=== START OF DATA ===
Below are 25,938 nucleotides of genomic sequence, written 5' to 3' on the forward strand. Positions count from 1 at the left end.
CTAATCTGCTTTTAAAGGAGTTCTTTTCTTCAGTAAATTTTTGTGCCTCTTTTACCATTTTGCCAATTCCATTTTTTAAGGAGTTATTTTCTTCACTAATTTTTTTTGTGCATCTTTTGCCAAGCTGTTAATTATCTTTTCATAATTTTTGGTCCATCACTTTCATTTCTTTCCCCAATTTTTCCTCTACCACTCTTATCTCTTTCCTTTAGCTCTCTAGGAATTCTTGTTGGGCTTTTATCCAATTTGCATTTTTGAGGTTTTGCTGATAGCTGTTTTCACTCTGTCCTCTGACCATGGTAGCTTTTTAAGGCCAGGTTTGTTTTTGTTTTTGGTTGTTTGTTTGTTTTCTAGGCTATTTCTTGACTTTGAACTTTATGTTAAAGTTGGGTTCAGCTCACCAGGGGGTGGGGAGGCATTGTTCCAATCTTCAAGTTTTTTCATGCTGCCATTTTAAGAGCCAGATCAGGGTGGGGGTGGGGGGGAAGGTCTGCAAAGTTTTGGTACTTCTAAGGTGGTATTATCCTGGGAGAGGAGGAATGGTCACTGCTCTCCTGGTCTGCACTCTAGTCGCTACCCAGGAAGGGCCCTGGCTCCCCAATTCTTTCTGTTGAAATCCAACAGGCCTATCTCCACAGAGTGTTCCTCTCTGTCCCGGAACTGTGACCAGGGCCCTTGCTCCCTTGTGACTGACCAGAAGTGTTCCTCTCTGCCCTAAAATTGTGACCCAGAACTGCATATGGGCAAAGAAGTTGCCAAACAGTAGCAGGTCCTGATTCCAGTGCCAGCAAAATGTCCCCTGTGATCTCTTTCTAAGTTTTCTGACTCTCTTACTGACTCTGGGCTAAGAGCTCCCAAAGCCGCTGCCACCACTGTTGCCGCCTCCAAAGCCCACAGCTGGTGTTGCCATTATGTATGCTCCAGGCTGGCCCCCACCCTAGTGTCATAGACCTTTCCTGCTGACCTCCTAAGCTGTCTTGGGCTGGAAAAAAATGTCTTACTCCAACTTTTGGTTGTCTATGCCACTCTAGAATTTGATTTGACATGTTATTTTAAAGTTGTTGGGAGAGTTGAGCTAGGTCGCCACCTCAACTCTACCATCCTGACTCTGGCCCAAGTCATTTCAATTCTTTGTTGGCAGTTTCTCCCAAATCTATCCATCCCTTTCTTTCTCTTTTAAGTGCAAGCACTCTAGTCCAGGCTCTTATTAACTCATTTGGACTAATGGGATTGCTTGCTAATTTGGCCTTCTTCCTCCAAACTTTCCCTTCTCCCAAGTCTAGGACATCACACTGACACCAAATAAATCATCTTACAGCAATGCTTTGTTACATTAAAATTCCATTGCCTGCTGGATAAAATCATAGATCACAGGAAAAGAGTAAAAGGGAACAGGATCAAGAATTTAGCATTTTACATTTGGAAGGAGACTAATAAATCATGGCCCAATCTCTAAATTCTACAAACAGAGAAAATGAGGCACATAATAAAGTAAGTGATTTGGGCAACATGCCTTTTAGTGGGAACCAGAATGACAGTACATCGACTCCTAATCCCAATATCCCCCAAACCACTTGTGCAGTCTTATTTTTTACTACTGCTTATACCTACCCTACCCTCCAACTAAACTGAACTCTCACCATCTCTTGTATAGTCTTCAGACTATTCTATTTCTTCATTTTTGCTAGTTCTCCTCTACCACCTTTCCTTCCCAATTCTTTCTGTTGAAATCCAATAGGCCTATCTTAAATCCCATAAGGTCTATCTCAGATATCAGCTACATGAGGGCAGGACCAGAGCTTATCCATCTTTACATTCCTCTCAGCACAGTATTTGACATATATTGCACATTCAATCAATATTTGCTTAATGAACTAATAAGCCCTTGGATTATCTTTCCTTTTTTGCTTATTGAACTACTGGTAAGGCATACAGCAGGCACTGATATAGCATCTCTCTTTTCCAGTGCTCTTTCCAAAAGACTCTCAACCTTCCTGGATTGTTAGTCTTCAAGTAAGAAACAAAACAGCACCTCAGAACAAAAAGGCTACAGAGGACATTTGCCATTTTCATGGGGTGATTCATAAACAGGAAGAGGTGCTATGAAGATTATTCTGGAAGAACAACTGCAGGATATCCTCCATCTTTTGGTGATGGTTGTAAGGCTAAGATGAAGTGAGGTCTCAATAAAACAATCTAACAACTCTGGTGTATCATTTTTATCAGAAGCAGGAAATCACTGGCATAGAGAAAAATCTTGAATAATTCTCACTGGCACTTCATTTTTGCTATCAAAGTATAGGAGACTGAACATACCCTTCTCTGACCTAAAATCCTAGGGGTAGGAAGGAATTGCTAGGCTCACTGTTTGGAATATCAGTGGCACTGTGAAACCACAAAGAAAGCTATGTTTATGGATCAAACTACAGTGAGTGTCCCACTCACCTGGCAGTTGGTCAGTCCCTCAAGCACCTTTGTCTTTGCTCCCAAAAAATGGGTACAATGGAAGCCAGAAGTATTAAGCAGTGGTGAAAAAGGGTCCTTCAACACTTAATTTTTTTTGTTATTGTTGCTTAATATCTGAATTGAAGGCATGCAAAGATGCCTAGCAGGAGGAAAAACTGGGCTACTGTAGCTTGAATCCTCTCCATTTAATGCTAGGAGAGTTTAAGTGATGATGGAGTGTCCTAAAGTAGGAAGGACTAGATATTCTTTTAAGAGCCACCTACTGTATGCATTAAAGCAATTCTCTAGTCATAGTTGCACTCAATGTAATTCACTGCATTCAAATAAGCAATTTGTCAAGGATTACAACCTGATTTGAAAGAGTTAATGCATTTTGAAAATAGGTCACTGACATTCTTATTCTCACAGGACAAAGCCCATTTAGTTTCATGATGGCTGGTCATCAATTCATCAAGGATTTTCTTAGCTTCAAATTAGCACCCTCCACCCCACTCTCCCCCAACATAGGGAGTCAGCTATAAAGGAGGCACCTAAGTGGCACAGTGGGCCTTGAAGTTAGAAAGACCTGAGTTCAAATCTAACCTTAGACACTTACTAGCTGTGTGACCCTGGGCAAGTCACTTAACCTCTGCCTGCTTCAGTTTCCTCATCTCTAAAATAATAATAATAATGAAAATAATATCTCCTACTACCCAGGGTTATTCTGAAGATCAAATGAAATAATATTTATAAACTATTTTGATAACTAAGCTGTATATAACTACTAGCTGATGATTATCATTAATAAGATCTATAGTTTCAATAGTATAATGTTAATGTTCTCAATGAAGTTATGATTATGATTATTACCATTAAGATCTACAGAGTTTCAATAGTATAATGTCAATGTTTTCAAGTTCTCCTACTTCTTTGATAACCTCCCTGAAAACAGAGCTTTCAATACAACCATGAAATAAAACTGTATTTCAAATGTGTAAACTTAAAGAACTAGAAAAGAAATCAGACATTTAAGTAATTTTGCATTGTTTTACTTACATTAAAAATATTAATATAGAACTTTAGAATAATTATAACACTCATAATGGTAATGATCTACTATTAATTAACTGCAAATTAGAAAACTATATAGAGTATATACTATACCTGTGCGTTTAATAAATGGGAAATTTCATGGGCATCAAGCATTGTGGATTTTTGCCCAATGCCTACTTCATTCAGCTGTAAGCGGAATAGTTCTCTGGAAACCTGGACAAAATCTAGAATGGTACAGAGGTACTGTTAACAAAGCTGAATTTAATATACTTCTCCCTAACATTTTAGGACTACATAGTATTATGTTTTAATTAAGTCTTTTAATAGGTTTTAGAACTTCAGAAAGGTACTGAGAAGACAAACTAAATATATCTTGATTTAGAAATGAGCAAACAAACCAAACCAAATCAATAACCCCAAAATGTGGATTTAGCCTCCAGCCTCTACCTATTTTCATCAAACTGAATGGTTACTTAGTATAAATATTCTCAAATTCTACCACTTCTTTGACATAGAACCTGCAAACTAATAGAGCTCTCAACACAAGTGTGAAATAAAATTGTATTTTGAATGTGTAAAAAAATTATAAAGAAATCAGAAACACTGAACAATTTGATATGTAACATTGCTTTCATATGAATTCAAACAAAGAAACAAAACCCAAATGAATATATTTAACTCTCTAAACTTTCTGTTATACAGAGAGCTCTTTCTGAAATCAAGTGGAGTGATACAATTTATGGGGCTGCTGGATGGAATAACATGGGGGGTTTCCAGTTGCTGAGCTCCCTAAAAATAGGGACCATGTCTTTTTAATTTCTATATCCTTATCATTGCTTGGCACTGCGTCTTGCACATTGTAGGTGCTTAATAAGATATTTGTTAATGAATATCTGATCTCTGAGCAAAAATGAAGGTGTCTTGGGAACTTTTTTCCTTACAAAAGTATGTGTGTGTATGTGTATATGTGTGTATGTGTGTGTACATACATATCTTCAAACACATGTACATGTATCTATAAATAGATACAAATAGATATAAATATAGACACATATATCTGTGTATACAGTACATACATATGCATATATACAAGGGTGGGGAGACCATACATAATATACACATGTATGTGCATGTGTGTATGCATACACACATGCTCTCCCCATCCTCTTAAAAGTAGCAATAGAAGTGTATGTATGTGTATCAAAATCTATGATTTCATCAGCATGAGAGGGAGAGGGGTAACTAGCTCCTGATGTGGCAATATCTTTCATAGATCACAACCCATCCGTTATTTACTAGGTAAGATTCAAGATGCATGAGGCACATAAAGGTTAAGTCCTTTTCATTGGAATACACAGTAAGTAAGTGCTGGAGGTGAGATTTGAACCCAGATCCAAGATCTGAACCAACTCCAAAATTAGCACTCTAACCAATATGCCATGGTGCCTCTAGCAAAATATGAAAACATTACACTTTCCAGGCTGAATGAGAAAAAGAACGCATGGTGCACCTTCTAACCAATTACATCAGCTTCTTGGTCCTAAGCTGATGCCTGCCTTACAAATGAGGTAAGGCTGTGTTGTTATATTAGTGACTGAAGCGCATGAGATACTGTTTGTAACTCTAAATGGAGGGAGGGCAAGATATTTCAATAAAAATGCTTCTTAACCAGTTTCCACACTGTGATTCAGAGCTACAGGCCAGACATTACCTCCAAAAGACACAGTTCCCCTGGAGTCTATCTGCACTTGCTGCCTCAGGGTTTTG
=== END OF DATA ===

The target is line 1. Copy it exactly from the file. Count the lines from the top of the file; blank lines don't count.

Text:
Below are 25,938 nucleotides of genomic sequence, written 5' to 3' on the forward strand. Positions count from 1 at the left end.